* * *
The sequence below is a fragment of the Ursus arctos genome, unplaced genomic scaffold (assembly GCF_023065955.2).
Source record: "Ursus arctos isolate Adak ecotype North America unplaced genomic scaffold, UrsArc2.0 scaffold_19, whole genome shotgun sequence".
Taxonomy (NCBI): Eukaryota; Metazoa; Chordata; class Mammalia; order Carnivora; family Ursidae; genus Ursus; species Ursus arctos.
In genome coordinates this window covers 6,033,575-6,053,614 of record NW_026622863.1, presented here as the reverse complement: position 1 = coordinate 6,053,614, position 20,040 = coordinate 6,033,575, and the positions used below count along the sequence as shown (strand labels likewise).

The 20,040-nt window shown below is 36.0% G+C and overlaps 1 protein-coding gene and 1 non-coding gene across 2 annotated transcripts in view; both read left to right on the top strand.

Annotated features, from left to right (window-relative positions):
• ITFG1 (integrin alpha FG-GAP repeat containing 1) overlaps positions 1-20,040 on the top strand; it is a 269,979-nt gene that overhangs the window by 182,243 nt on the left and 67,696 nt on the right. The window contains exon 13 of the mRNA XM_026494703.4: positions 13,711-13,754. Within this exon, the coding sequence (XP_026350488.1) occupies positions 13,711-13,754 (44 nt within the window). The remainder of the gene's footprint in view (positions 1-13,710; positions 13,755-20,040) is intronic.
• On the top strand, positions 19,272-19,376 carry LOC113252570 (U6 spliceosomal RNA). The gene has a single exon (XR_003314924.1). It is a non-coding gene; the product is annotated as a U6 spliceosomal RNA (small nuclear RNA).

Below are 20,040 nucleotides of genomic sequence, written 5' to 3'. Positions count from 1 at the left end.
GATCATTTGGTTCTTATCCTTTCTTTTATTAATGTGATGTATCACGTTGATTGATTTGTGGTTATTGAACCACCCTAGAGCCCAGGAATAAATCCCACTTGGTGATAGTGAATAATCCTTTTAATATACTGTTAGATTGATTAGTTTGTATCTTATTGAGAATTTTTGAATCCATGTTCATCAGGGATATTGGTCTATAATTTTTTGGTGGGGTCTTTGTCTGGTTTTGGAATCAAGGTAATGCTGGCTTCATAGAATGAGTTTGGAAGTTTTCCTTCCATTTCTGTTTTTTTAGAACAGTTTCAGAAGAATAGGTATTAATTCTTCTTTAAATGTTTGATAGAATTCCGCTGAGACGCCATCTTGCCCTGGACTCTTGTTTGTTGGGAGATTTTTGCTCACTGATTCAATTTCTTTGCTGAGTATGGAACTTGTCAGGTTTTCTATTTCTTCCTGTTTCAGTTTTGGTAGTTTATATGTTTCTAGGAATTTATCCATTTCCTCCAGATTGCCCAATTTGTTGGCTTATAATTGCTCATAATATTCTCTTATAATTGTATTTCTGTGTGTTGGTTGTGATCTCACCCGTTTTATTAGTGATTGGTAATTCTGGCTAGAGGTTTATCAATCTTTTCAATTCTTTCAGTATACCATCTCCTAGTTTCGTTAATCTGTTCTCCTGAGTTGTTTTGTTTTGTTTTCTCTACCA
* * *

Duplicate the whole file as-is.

The sequence below is a fragment of the Ursus arctos genome, unplaced genomic scaffold (assembly GCF_023065955.2).
Source record: "Ursus arctos isolate Adak ecotype North America unplaced genomic scaffold, UrsArc2.0 scaffold_19, whole genome shotgun sequence".
Taxonomy (NCBI): Eukaryota; Metazoa; Chordata; class Mammalia; order Carnivora; family Ursidae; genus Ursus; species Ursus arctos.
In genome coordinates this window covers 6,033,575-6,053,614 of record NW_026622863.1, presented here as the reverse complement: position 1 = coordinate 6,053,614, position 20,040 = coordinate 6,033,575, and the positions used below count along the sequence as shown (strand labels likewise).

The 20,040-nt window shown below is 36.0% G+C and overlaps 1 protein-coding gene and 1 non-coding gene across 2 annotated transcripts in view; both read left to right on the top strand.

Annotated features, from left to right (window-relative positions):
• ITFG1 (integrin alpha FG-GAP repeat containing 1) overlaps positions 1-20,040 on the top strand; it is a 269,979-nt gene that overhangs the window by 182,243 nt on the left and 67,696 nt on the right. The window contains exon 13 of the mRNA XM_026494703.4: positions 13,711-13,754. Within this exon, the coding sequence (XP_026350488.1) occupies positions 13,711-13,754 (44 nt within the window). The remainder of the gene's footprint in view (positions 1-13,710; positions 13,755-20,040) is intronic.
• On the top strand, positions 19,272-19,376 carry LOC113252570 (U6 spliceosomal RNA). The gene has a single exon (XR_003314924.1). It is a non-coding gene; the product is annotated as a U6 spliceosomal RNA (small nuclear RNA).

Below are 20,040 nucleotides of genomic sequence, written 5' to 3'. Positions count from 1 at the left end.
GATCATTTGGTTCTTATCCTTTCTTTTATTAATGTGATGTATCACGTTGATTGATTTGTGGTTATTGAACCACCCTAGAGCCCAGGAATAAATCCCACTTGGTGATAGTGAATAATCCTTTTAATATACTGTTAGATTGATTAGTTTGTATCTTATTGAGAATTTTTGAATCCATGTTCATCAGGGATATTGGTCTATAATTTTTTGGTGGGGTCTTTGTCTGGTTTTGGAATCAAGGTAATGCTGGCTTCATAGAATGAGTTTGGAAGTTTTCCTTCCATTTCTGTTTTTTTAGAACAGTTTCAGAAGAATAGGTATTAATTCTTCTTTAAATGTTTGATAGAATTCCGCTGAGACGCCATCTTGCCCTGGACTCTTGTTTGTTGGGAGATTTTTGCTCACTGATTCAATTTCTTTGCTGAGTATGGAACTTGTCAGGTTTTCTATTTCTTCCTGTTTCAGTTTTGGTAGTTTATATGTTTCTAGGAATTTATCCATTTCCTCCAGATTGCCCAATTTGTTGGCTTATAATTGCTCATAATATTCTCTTATAATTGTATTTCTGTGTGTTGGTTGTGATCTCACCCGTTTTATTAGTGATTGGTAATTCTGGCTAGAGGTTTATCAATCTTTTCAATTCTTTCAGTATACCATCTCCTAGTTTCGTTAATCTGTTCTCCTGAGTTGTTTTGTTTTGTTTTCTCTACCA